"When everything hurries everywhere, nothing goes anywhere."
Each day we get closer to how life used to be before the pandemic hit. In the last year or so, we have all had the chance to slow down. Going a little slower in general has many benefits. I have talked before about how speed and needless rushing around can become internalized in the body. ( blog entitled “Speed”) I know I feel a little hesitant to go full-speed back to life as it was.
This feeling has reminded me of some wisdom I received years ago when training to be a Relax and Renew certified teacher with Judith Lasater. I have mentioned her many times in my blogs, as I consider her to be a beloved teacher and mentor. Judith says that many people become stressed because of their attitude about time. Each of us is given the same amount of time each and every day. The variable is how we fill it.
Sometimes we confuse keeping ourselves busy with giving our life meaning. When we artificially create urgency in our lives, we inhibit our ability to be compassionate. Impatient, angry people add to their own suffering. For every thought that crosses the mind, there is a physiological change. This becomes a compounding effect when repeated on a daily basis. To counter this, we should learn to move quickly when it’s necessary, but without the weight of anxiety and blame piled on top.
Rather than telling yourself “there is not enough time to get there by 6:00," instead say “apparently I didn’t leave enough time to arrive by 6:00.” Tell yourself you will not create suffering for you or anyone else because you are moving so quickly. Time is big, so allow it to be spacious in your life. As Judith says, “ Don’t try to make the present moment peaceful, make peace with the present moment.”
Many thanks to Jennifer Botka who takes beautiful notes during yoga workshops. And to Judith Lasater for her wisdom.
"Do you have the patience to wait
until your mud settles and the water is clear?
Can you remain unmoving
until the right action arises by itself?" Lao Tzu
I like the concept in meditation that when we first sit to meditate our minds are like a jar, filled with water and mud, that has been shaken. As we settle in and become quiet, the sediment starts to sink to the bottom of the jar and the water becomes clear. The constant stream of thoughts that normally bombard us begin to slow their assault, and there begins to be a bit of space between those thoughts. Yoking the mind to focus on breath or mantra allows even more sediment to settle.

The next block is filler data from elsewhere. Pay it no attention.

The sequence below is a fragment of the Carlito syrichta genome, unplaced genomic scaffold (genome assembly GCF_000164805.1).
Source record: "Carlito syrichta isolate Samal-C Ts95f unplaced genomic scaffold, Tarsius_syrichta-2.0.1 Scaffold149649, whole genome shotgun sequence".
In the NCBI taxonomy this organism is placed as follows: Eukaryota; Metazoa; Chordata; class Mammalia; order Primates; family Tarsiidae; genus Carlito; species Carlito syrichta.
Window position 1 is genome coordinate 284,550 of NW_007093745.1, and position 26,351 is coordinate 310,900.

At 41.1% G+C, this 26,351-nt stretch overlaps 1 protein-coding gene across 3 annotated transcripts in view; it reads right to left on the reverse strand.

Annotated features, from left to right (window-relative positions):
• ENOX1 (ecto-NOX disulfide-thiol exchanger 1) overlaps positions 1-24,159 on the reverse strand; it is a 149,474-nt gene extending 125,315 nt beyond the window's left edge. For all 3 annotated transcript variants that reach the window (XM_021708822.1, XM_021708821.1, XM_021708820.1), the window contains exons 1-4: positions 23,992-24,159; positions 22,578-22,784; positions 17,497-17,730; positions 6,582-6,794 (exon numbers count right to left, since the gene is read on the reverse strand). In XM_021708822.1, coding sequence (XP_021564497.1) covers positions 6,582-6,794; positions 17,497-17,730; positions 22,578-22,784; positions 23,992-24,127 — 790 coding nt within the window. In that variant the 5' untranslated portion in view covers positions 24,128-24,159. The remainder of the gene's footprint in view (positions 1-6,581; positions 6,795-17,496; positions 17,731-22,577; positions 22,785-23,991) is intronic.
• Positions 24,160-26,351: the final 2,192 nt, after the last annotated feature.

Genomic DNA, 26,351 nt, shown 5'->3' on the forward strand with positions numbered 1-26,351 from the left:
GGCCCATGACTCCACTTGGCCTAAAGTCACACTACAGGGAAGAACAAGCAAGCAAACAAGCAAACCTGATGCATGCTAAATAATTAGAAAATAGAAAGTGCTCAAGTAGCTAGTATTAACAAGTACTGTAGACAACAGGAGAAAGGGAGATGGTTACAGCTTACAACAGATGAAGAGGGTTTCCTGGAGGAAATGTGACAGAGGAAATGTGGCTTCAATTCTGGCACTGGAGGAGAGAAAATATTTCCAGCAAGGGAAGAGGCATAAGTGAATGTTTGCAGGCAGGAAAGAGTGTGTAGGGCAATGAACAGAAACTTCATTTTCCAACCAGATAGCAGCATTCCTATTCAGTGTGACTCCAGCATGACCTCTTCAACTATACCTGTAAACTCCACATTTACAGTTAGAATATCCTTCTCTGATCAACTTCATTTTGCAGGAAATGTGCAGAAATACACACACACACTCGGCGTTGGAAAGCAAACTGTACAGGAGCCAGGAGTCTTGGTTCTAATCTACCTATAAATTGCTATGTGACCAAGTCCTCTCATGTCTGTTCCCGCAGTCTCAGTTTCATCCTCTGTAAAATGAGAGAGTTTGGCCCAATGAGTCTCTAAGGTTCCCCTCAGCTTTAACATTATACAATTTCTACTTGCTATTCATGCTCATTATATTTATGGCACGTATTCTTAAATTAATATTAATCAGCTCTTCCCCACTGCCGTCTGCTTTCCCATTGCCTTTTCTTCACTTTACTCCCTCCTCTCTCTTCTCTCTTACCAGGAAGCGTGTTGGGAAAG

Right now it feels as if the cosmic jar has been shaken, and there is significant mud to wade through. Each day it feels like there is another tragedy or event to try to take in and understand. Lao Tau's suggests that in times like these, we do our best to remain patient. Take in the events and feel all that is going on around us, but then wait before reacting. Step away from all media. Go outside, unplug and be in nature. Sit and just be, and wait for your own mud to settle. Start with trying this for just five minutes. Let your mind's eye watch the movement of your breath and be still. See if the thoughts begin to slow down.
I believe the world would be a kinder, more thoughtful place if everyone would spend a few moments a day in meditation. The mud is always going to be there. It's up to us how we choose to react to it.
In the words of one of my favorite teachers, Judith Hanson Lasater:
"May you be like the lotus, at home in the muddy waters."